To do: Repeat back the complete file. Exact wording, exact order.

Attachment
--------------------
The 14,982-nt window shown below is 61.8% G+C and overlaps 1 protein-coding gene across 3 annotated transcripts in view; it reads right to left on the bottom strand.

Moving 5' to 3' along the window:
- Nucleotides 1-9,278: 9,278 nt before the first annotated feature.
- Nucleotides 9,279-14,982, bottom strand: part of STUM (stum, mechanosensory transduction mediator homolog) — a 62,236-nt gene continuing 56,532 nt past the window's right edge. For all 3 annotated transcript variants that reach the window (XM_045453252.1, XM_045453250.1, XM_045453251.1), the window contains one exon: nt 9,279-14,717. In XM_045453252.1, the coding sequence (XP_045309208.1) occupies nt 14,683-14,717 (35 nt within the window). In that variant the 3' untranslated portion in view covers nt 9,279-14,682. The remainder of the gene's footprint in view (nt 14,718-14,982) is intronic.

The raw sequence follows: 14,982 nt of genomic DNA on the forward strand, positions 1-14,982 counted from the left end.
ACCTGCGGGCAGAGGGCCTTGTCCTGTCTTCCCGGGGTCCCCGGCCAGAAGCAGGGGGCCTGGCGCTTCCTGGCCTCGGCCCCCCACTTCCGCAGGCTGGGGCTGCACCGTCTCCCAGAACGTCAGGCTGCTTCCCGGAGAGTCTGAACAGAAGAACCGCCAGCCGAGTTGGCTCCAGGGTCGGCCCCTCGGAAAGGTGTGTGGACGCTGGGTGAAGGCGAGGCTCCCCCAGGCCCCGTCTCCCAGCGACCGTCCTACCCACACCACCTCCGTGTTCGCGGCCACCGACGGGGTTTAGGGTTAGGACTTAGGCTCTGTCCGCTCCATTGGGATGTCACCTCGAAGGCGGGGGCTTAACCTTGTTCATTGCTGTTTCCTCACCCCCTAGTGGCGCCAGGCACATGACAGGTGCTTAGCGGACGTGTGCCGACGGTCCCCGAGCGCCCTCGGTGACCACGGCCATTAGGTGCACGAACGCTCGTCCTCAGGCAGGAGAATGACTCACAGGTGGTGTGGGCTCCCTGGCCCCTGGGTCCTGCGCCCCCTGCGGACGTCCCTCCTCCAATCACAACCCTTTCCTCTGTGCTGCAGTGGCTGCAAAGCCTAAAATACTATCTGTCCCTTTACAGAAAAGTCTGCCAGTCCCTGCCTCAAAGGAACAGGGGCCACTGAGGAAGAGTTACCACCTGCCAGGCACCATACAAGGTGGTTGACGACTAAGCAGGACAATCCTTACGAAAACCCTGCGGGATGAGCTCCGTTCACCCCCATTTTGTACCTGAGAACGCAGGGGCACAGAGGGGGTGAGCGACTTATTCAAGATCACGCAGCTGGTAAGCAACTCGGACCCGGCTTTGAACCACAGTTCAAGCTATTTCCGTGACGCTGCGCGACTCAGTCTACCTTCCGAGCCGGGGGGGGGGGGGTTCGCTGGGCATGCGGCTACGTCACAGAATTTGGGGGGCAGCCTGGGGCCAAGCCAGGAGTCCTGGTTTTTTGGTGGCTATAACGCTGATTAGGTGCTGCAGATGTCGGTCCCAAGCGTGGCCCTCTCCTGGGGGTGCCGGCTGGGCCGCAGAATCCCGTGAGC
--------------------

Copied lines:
The 14,982-nt window shown below is 61.8% G+C and overlaps 1 protein-coding gene across 3 annotated transcripts in view; it reads right to left on the bottom strand.

Moving 5' to 3' along the window:
- Nucleotides 1-9,278: 9,278 nt before the first annotated feature.
- Nucleotides 9,279-14,982, bottom strand: part of STUM (stum, mechanosensory transduction mediator homolog) — a 62,236-nt gene continuing 56,532 nt past the window's right edge. For all 3 annotated transcript variants that reach the window (XM_045453252.1, XM_045453250.1, XM_045453251.1), the window contains one exon: nt 9,279-14,717. In XM_045453252.1, the coding sequence (XP_045309208.1) occupies nt 14,683-14,717 (35 nt within the window). In that variant the 3' untranslated portion in view covers nt 9,279-14,682. The remainder of the gene's footprint in view (nt 14,718-14,982) is intronic.

The raw sequence follows: 14,982 nt of genomic DNA on the forward strand, positions 1-14,982 counted from the left end.
ACCTGCGGGCAGAGGGCCTTGTCCTGTCTTCCCGGGGTCCCCGGCCAGAAGCAGGGGGCCTGGCGCTTCCTGGCCTCGGCCCCCCACTTCCGCAGGCTGGGGCTGCACCGTCTCCCAGAACGTCAGGCTGCTTCCCGGAGAGTCTGAACAGAAGAACCGCCAGCCGAGTTGGCTCCAGGGTCGGCCCCTCGGAAAGGTGTGTGGACGCTGGGTGAAGGCGAGGCTCCCCCAGGCCCCGTCTCCCAGCGACCGTCCTACCCACACCACCTCCGTGTTCGCGGCCACCGACGGGGTTTAGGGTTAGGACTTAGGCTCTGTCCGCTCCATTGGGATGTCACCTCGAAGGCGGGGGCTTAACCTTGTTCATTGCTGTTTCCTCACCCCCTAGTGGCGCCAGGCACATGACAGGTGCTTAGCGGACGTGTGCCGACGGTCCCCGAGCGCCCTCGGTGACCACGGCCATTAGGTGCACGAACGCTCGTCCTCAGGCAGGAGAATGACTCACAGGTGGTGTGGGCTCCCTGGCCCCTGGGTCCTGCGCCCCCTGCGGACGTCCCTCCTCCAATCACAACCCTTTCCTCTGTGCTGCAGTGGCTGCAAAGCCTAAAATACTATCTGTCCCTTTACAGAAAAGTCTGCCAGTCCCTGCCTCAAAGGAACAGGGGCCACTGAGGAAGAGTTACCACCTGCCAGGCACCATACAAGGTGGTTGACGACTAAGCAGGACAATCCTTACGAAAACCCTGCGGGATGAGCTCCGTTCACCCCCATTTTGTACCTGAGAACGCAGGGGCACAGAGGGGGTGAGCGACTTATTCAAGATCACGCAGCTGGTAAGCAACTCGGACCCGGCTTTGAACCACAGTTCAAGCTATTTCCGTGACGCTGCGCGACTCAGTCTACCTTCCGAGCCGGGGGGGGGGGGGTTCGCTGGGCATGCGGCTACGTCACAGAATTTGGGGGGCAGCCTGGGGCCAAGCCAGGAGTCCTGGTTTTTTGGTGGCTATAACGCTGATTAGGTGCTGCAGATGTCGGTCCCAAGCGTGGCCCTCTCCTGGGGGTGCCGGCTGGGCCGCAGAATCCCGTGAGC